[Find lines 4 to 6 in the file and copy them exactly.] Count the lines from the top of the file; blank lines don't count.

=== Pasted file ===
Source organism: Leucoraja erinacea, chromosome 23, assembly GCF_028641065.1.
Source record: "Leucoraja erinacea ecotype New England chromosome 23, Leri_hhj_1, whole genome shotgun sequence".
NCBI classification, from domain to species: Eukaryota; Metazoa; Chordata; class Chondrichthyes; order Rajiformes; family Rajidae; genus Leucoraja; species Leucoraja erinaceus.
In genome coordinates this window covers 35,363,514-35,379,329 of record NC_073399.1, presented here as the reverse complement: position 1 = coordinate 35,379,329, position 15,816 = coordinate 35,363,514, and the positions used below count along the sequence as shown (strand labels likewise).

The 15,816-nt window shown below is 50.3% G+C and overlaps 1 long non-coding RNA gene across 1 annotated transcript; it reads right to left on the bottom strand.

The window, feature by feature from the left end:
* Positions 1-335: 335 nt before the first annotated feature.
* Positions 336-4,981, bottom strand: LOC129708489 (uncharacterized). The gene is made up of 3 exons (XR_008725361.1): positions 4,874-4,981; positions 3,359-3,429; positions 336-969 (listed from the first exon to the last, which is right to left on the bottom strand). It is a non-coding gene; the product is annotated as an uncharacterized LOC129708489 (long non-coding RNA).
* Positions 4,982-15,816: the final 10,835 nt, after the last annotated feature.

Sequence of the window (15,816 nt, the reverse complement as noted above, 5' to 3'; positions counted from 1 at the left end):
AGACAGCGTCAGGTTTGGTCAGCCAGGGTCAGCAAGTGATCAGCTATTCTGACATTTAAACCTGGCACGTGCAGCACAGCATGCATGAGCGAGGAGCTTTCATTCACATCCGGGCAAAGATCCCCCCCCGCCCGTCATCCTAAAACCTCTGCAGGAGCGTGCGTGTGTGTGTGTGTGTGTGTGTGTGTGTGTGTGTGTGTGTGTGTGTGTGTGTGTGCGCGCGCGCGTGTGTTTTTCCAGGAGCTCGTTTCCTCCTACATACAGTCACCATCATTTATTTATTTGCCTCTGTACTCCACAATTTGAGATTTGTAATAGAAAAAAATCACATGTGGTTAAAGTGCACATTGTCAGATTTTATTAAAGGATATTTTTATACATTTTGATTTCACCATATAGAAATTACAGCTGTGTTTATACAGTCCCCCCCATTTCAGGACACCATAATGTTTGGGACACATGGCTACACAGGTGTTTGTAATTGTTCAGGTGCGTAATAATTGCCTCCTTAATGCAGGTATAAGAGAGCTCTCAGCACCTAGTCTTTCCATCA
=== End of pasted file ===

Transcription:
In genome coordinates this window covers 35,363,514-35,379,329 of record NC_073399.1, presented here as the reverse complement: position 1 = coordinate 35,379,329, position 15,816 = coordinate 35,363,514, and the positions used below count along the sequence as shown (strand labels likewise).

The 15,816-nt window shown below is 50.3% G+C and overlaps 1 long non-coding RNA gene across 1 annotated transcript; it reads right to left on the bottom strand.

The window, feature by feature from the left end: